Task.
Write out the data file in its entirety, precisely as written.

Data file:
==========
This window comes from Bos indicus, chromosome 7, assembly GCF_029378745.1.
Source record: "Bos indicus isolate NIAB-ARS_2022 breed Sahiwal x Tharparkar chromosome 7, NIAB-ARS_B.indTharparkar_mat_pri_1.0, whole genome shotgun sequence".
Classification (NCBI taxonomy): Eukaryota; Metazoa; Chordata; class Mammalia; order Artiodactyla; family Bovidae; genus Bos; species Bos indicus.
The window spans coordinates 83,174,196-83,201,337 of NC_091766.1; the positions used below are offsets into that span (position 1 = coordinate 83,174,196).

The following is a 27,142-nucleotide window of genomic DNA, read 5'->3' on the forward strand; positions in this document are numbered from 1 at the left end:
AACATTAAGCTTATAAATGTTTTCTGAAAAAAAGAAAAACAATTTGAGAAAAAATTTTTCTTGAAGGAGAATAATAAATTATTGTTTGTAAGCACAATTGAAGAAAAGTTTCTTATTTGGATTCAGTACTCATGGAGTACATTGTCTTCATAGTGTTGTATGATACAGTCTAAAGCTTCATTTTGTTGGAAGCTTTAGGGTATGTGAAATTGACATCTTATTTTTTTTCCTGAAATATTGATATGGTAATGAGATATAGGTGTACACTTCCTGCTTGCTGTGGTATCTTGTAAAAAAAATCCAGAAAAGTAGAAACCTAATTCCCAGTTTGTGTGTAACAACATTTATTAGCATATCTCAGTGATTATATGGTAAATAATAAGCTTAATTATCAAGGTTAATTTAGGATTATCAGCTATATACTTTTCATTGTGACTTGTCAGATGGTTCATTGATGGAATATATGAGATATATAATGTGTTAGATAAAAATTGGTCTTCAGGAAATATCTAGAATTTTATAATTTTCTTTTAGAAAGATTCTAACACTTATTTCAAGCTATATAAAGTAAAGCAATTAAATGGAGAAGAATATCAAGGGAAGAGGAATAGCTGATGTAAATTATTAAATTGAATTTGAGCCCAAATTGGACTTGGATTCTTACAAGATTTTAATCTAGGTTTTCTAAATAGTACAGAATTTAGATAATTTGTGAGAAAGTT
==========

This window comes from Bos indicus, chromosome 7, assembly GCF_029378745.1.
Source record: "Bos indicus isolate NIAB-ARS_2022 breed Sahiwal x Tharparkar chromosome 7, NIAB-ARS_B.indTharparkar_mat_pri_1.0, whole genome shotgun sequence".
Classification (NCBI taxonomy): Eukaryota; Metazoa; Chordata; class Mammalia; order Artiodactyla; family Bovidae; genus Bos; species Bos indicus.
The window spans coordinates 83,174,196-83,201,337 of NC_091766.1; the positions used below are offsets into that span (position 1 = coordinate 83,174,196).

The following is a 27,142-nucleotide window of genomic DNA, read 5'->3' on the forward strand; positions in this document are numbered from 1 at the left end:
AACATTAAGCTTATAAATGTTTTCTGAAAAAAAGAAAAACAATTTGAGAAAAAATTTTTCTTGAAGGAGAATAATAAATTATTGTTTGTAAGCACAATTGAAGAAAAGTTTCTTATTTGGATTCAGTACTCATGGAGTACATTGTCTTCATAGTGTTGTATGATACAGTCTAAAGCTTCATTTTGTTGGAAGCTTTAGGGTATGTGAAATTGACATCTTATTTTTTTTCCTGAAATATTGATATGGTAATGAGATATAGGTGTACACTTCCTGCTTGCTGTGGTATCTTGTAAAAAAAATCCAGAAAAGTAGAAACCTAATTCCCAGTTTGTGTGTAACAACATTTATTAGCATATCTCAGTGATTATATGGTAAATAATAAGCTTAATTATCAAGGTTAATTTAGGATTATCAGCTATATACTTTTCATTGTGACTTGTCAGATGGTTCATTGATGGAATATATGAGATATATAATGTGTTAGATAAAAATTGGTCTTCAGGAAATATCTAGAATTTTATAATTTTCTTTTAGAAAGATTCTAACACTTATTTCAAGCTATATAAAGTAAAGCAATTAAATGGAGAAGAATATCAAGGGAAGAGGAATAGCTGATGTAAATTATTAAATTGAATTTGAGCCCAAATTGGACTTGGATTCTTACAAGATTTTAATCTAGGTTTTCTAAATAGTACAGAATTTAGATAATTTGTGAGAAAGTT